Cell Voltage Monitoring

Introduction

A fuel cell stack or battery string is a collection of individual cells electrically connected in series. Ideally, all the cells would be subjected to identical operating conditions and all would produce the same voltage. However, due to manufacturing variability of components, system architecture, and degradation with use, individual cells vary in performance depending on the specific operating conditions. Since fuel cells and batteries can be damaged by excessively high or low voltage, it is necessary to monitor individual cells so that corrective action can be taken before damage occurs. This is done with a device called a Cell Voltage Monitor, or CVM.

The CVM acquires voltages from each cell of the fuel cell stack or battery string. This information can be used simply as a protective measure, where current through the system is restricted to protect individual cells that are threatening to go out of the acceptable voltage range. Implementing this type of protection allows the system to handle more power than it otherwise could, since the alternative is to operate the system at low power levels in hopes that no cells will go out of range. It also has value as a diagnostic tool: for example, fuel cells show an abrupt drop in voltage with increasing current when their current approaches the maximum for the supplied air and hydrogen. Thus, if an individual cell in a fuel cell stack has a partially blocked air channel, it will show a distinctive behavior: its voltage will drop off sooner than the others in the stack, and the current at which this dropoff happens will increase when more air is supplied to the stack.

Cell voltage vs. current for partially obstructed and normal cells

Cell voltage monitoring is not trivial to implement, since it involves collecting voltage information from potentially hundreds of different cells, which may be at high voltages relative to the system ground. We have developed a unique solution to this problem that minimizes cost while providing accurate measurements and maintaining high voltage safety.

UD's CVM

Schematic for the latest revision of the UD CVM system
The most recent implementation of the patent-pending UD CVM system

Building a CVM system for a fuel cell stack containing many cells, such as the stacks used in UD's fuel cell buses with 110 cells each, requires some form of multiplexing to be cost effective. Unfortunately, semiconductor switches that can block the voltage of an entire stack all have significant leakage current that varies with temperature, over 1 microampere in some cases. This is a problem because in order to safely make connections from a high voltage fuel cell or battery system to a low voltage control system that receives data from the CVM, each connection must have a resistor to limit current in the event of an isolation failure (DC interrupting fuses are bulky and difficult to obtain for the current ranges that would be appropriate). The leakage current from inactive switches flows through the resistors attached to the active switches, causing errors that can be of the same order as the voltage being measured.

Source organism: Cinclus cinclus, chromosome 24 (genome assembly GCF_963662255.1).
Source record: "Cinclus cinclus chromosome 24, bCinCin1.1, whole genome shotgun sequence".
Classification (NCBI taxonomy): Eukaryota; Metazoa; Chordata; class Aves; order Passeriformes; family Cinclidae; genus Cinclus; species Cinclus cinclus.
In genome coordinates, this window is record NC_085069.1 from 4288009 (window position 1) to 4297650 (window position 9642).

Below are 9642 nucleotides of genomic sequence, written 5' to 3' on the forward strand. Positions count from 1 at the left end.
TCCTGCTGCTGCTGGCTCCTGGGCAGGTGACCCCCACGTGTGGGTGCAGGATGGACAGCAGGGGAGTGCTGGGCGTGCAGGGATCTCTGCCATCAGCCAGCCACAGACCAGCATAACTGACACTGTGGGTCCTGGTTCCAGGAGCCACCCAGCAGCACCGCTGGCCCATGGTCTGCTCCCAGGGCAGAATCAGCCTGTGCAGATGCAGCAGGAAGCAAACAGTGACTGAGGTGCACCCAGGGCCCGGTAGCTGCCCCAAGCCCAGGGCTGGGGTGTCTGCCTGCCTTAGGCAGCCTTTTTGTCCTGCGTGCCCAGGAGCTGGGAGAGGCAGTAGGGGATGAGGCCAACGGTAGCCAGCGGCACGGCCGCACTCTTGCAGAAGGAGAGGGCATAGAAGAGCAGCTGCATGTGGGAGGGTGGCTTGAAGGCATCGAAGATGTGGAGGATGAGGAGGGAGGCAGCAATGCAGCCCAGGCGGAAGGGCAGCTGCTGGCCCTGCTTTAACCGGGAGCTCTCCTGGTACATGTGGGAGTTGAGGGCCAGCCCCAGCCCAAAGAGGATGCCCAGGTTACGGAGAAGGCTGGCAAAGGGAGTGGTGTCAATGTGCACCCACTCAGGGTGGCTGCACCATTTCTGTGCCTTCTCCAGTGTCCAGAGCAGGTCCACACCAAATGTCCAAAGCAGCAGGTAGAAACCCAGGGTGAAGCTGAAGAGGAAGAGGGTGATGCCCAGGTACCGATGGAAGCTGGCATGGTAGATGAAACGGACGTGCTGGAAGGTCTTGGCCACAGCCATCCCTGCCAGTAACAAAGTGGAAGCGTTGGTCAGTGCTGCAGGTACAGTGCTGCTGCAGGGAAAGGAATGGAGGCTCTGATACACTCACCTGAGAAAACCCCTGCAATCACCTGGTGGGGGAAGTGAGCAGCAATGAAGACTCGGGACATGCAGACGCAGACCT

This problem can be mitigated somewhat by using multiple isolated multiplexers and analog-to-digital converters, each covering a small group of cells; however, this increases cost due to the multiple ADCs and isolated power supplies. We instead used a single ADC that is connected to the cells via reed relays, which have negligible leakage current, robust isolation between the signal and control terminals, and long service life (over 109 operations per relay are expected), and can be actuated directly by digital outputs from the on-board microcontroller.

To enhance the system's performance, the latest version of the CVM incorporates a holding capacitor for each cell it monitors. This means that rather than waiting for a single filter capacitor to settle at the cell voltage every time a new cell is selected, the isolated ADC and microcontroller can rapidly "climb" up and down the capacitor ladder and measure voltages that have stabilized during the time between scans. Thanks to this improvement, the entire stack can now be scanned in under 0.35 second, enabling studies of the effects of rapidly changing gas flow rates on the fuel cell's performance.

The UD CVM system is used to protect the stacks by signaling the voltage of the lowest cell in the stack to the fuel cell controller, which regulates stack current to maintain this voltage at an acceptable level. In addition, cell voltages are recorded by the data acquisition system, allowing voltage vs. current to be plotted for every cell. This allows easy diagnosis of problems with individual cells.

Brunner D.A., Peticolas B.W., "Cell voltage measuring systems and methods," US Patent application 20090181286, serial no. 12/329903 (filed December 8, 2008).